Babe Ruth’s extraordinary journey from a Catholic reform school in Baltimore to the storied confines of Yankee Stadium in the Bronx made him the idol of a nation. The ballplayer of ballplayers, Babe was also a man who indulged in earthly pleasures, as sportswriter H.G. Salsinger noted, “He could eat more, drink more, smoke more, swear more, and enjoy himself more than any contemporary.” A legendary gourmand, Babe was fond of drinking a quart mixture of bourbon whiskey and ginger ale at breakfast, before attacking a porterhouse steak garnished with half-a-dozen fried eggs and potatoes on the side.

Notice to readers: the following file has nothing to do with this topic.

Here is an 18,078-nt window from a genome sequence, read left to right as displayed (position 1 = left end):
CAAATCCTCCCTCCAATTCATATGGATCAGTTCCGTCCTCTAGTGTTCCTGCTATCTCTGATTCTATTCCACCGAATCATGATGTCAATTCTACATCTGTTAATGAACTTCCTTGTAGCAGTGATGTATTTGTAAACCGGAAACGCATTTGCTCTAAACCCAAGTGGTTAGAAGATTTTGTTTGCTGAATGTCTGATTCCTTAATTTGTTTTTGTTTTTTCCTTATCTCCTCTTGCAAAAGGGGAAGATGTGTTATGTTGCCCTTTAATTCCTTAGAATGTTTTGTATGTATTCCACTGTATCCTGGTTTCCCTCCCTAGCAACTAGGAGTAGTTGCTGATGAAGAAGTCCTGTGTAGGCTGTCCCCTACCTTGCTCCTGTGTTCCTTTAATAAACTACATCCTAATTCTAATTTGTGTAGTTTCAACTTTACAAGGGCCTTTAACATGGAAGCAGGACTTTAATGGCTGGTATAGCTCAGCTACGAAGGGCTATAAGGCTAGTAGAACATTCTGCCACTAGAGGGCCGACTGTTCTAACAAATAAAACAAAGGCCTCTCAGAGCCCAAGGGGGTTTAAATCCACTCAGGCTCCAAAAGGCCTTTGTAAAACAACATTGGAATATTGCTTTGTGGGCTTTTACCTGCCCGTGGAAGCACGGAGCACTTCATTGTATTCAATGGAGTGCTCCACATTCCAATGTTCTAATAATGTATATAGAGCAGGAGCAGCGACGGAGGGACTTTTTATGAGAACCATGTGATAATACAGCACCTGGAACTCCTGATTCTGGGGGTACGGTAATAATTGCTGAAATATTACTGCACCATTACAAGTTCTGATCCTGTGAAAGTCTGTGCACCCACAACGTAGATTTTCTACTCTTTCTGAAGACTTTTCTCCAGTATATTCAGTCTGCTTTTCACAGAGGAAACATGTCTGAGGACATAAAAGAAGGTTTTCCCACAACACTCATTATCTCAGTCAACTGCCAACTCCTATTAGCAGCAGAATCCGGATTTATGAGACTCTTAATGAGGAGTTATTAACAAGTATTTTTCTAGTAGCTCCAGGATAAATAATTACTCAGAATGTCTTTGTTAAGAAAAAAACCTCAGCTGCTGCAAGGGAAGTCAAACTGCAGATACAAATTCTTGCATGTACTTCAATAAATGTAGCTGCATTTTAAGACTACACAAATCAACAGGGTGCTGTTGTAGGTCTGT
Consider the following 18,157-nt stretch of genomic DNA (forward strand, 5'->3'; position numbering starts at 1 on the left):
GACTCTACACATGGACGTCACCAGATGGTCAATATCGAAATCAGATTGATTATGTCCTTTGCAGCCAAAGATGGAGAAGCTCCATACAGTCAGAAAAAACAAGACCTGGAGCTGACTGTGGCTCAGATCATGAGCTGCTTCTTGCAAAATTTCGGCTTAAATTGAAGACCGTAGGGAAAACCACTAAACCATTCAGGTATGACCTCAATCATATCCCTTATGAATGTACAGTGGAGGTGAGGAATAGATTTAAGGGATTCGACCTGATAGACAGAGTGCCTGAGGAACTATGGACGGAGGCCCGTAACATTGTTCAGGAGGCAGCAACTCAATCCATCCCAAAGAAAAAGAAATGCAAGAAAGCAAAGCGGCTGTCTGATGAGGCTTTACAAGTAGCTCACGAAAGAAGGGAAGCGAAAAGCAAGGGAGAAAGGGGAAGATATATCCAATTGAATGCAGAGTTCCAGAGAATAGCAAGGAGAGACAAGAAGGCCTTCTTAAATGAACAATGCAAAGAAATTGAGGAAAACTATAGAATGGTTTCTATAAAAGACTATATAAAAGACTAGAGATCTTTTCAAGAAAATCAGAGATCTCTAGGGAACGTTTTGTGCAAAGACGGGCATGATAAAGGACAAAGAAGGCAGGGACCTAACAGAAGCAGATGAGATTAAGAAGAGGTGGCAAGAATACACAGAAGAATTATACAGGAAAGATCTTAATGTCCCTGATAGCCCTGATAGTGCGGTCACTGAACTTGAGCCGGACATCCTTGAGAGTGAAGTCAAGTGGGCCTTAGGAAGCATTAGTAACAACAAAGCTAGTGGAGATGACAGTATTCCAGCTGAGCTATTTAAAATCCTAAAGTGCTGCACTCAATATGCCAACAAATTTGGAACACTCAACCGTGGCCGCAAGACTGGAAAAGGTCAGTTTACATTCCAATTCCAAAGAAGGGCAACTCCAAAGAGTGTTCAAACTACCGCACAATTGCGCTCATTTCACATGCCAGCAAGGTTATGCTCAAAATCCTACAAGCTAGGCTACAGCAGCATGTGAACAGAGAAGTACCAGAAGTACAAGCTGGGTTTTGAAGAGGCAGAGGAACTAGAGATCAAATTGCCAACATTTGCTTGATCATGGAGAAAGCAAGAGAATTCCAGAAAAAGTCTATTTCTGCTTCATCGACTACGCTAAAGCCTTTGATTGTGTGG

Perhaps no artifact of Ruthiana attests more to his culinary excesses than this desiccated hot dog, partially consumed by the Bambino during an eating binge just prior to his collapse on a train ride in April 1925. Babe reportedly gorged himself on a dozen to eighteen hot dogs before blacking out, and a week later he was at St. Vincent’s Hospital in New York, undergoing surgery for an intestinal abscess. New York writers termed his illness “The Bellyache Heard Round the World,” but in recent years historians have speculated that Babe actually suffered from gonorrhea and not acute indigestion.